Rotoscoping is an important process within the pipeline of visual effects and a important process when creating a 3D configurator. Whether you need to remove elements from live action material or add elements, you need to have a deep understanding of this very important technique.

Through this article, we want to give you a deeper understanding of the process of rotoscoping and how you can use this technique in practice. We would also like to give you some helpful practical tips.

process Rotoscoping

In its traditional use, Rotoscoping meant tracking live action material frame by frame for use in animated films. In this way, the animator could create very realistic movements by tracking the actor in the scene. You can imagine it as today’s motion capture, so to speak. With visual effects, though similar, the process has a different purpose. Rotoscoping for VFX is used to create a mat or mask for an element so that it can be pulled out to place it on another background, or faded out so that colors, for example, can be changed.

The Rotoscoping Artist (Roto Artist for short) tracks an object using a series of tools within the compositing software to create a new alpha channel for a specific part of an image sequence or video. Unlike computer-generated images, which can easily add an alpha channel to their images, the material captured directly from a camera has no alpha data, so the Roto Artist must manually create this alpha by tracking the elements within the video. A Roto Artist must create different shapes around an object and animate these shapes to match the motion on each frame.

Depending on the complexity of the shot, the Rotoscoping process can take hours or even days. Using blue and green screens, rotoscoping still plays an important role in the production of visual effects. Since Rotoscoping is used in almost every film and television show that uses visual effects, it is not surprising that Roto Artists play an important role within the VFX pipeline. There are many different compositing applications that have the necessary tools to get started with Rotoscoping. Rotoscoping is an art form in itself, so mastery does not happen overnight. Therefore, you should first acquire solid basic knowledge.

Keep the checkpoints to a minimum. When you first start learning rotoscoping, your first act may be to create as many points as possible to correctly represent the element within the material. However, it is better to use a minimum number of points and only what is needed to track the topic. When the contour of a mat changes across multiple frames, it can make a nervous impression when played back, and it’s much harder to keep track of all the dots. A good technique is to find the most complex shape the object is in and sketch it first so that you know most of the points you will ever need for this rotoscope. The rotoscoping tools in your compositing software have very powerful curve manipulation functions that are able to generate complex curve lines with a minimal number of points.

Erhöhen Sie Ihr Verkaufsvolumen.

Mit unseren 3D-Konfiguratoren erreichen Sie mehr kommerziellen Erfolg auf Website..

Create separate shapes. If the object or person has a very complicated shape, do not try to use one shape for the entire subject. It is often best to separate different limbs, fingers, etc. in different subforms. For example, parts that are to be moved independently, such as the hand, finger, forearm, and arm, should be separated. If you were to try to follow the outline of a complex movement, such as two characters fighting, it would be almost impossible to accurately follow the actions with a single outline. Use as few keyframes as possible. If you animate the rotoscope to follow the movement of the element in the footage, you usually don’t have to create a new keyframe for each frame. The computer automatically interpolates between keyframes and generally delivers the desired results. Just as an animator would draw the key poses first, you can do the same with rotoscoping. Find the frames that move the most and adjust the shapes accordingly. If the outline doesn’t perfectly match the subject, you can then go in and add another keyframe to make this adjustment. Study the footage you will be working with before starting rotoscoping. Are there any major directional changes? Are parts of the subject obscured by other elements within the scene? Are there large camera shake that can be stabilized to make the rotoscoping process easier for you? If you know the footage, you can better determine the timeframe for the project and the best way to rotoscope. Consider the rules that apply to animation because rotoscoping is a kind of animation. You create keyframes and animate the outlines of the subject within the material. The same way Animator thinks about arcs as you would about arcs. Finally, the animation principles are based on real studies and you will see these principles in action as you follow their material. By thinking about these things while rotoscoping, it will help you to place the keyframes in the right place and find out early on where the ease of the inputs and outputs would occur in the footage and how your keyframes should be placed to follow the subject. Rotoscoping may seem boring and not so exciting, but it is important for any VFX designer to know, even if you are more of an effect person who likes to create the explosions, you should know this technique and the meaning of it in the pipeline. The next time you’re in charge of rotoscoping, try implementing some of these tips to improve your work processes.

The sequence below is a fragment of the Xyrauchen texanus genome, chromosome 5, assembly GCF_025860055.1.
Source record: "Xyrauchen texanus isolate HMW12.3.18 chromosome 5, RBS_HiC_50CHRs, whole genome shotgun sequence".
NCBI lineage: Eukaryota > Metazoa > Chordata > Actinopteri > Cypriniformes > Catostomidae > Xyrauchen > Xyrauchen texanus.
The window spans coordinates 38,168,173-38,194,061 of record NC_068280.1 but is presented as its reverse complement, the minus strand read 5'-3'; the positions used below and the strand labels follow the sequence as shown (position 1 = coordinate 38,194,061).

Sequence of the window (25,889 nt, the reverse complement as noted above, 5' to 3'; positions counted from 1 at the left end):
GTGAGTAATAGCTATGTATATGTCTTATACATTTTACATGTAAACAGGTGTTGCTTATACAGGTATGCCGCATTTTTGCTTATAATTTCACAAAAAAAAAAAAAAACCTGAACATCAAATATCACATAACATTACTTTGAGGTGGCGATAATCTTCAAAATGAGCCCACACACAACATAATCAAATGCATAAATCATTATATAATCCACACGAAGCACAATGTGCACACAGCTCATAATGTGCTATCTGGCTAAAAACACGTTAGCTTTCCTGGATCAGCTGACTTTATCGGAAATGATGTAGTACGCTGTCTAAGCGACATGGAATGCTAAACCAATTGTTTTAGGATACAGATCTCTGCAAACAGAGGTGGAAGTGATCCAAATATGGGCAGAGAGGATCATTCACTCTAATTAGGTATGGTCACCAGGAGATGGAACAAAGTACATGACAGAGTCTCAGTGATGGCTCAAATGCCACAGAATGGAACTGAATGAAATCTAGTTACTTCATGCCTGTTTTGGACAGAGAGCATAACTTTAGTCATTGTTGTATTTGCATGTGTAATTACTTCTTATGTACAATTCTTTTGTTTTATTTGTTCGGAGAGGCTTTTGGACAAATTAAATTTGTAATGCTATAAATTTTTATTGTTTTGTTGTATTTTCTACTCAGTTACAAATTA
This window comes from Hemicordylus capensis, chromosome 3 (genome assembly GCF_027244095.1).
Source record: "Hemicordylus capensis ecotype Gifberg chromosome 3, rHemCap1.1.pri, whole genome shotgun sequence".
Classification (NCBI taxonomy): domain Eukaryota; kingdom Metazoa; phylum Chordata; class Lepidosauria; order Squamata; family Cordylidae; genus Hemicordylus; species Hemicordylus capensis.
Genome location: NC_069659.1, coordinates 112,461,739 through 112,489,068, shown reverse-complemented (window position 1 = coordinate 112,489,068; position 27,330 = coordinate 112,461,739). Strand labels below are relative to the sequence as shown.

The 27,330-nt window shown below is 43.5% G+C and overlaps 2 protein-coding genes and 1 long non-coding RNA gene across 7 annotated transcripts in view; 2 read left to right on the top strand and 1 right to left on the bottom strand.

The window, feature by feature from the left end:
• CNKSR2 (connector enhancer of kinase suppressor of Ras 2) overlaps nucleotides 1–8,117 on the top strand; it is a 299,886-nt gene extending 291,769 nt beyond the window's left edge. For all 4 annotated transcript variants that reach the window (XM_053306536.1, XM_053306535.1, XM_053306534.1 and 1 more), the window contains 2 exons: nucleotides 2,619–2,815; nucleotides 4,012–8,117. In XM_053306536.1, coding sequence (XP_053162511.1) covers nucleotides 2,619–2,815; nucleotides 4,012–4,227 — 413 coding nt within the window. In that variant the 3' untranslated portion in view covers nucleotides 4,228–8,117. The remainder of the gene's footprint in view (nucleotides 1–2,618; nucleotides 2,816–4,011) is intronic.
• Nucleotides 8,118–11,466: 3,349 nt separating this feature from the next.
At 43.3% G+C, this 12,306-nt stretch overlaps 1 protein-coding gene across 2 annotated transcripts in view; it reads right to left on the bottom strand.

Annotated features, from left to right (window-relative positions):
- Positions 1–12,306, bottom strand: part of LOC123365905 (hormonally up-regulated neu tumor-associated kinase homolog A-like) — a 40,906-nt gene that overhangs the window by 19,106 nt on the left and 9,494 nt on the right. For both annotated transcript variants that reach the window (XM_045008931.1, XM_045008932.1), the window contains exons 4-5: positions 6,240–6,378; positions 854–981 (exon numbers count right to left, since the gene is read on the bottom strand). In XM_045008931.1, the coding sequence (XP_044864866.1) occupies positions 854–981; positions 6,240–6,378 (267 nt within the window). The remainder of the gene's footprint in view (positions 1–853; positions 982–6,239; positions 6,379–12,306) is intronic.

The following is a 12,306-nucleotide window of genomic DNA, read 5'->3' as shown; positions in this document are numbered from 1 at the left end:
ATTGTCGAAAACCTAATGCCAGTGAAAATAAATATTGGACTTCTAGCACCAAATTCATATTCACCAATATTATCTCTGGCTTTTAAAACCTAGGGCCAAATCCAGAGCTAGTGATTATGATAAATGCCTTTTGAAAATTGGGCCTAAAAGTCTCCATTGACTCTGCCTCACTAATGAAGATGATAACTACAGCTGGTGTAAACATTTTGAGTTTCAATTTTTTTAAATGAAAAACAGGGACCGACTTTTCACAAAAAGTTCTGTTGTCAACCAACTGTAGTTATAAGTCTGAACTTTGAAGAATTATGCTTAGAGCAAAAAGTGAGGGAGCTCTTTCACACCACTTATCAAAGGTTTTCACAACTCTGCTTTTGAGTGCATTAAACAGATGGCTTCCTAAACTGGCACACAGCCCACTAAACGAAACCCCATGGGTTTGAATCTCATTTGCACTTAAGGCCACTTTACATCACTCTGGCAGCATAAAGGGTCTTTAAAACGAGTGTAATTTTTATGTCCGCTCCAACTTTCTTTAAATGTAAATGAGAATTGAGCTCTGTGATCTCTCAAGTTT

Thank you for visiting.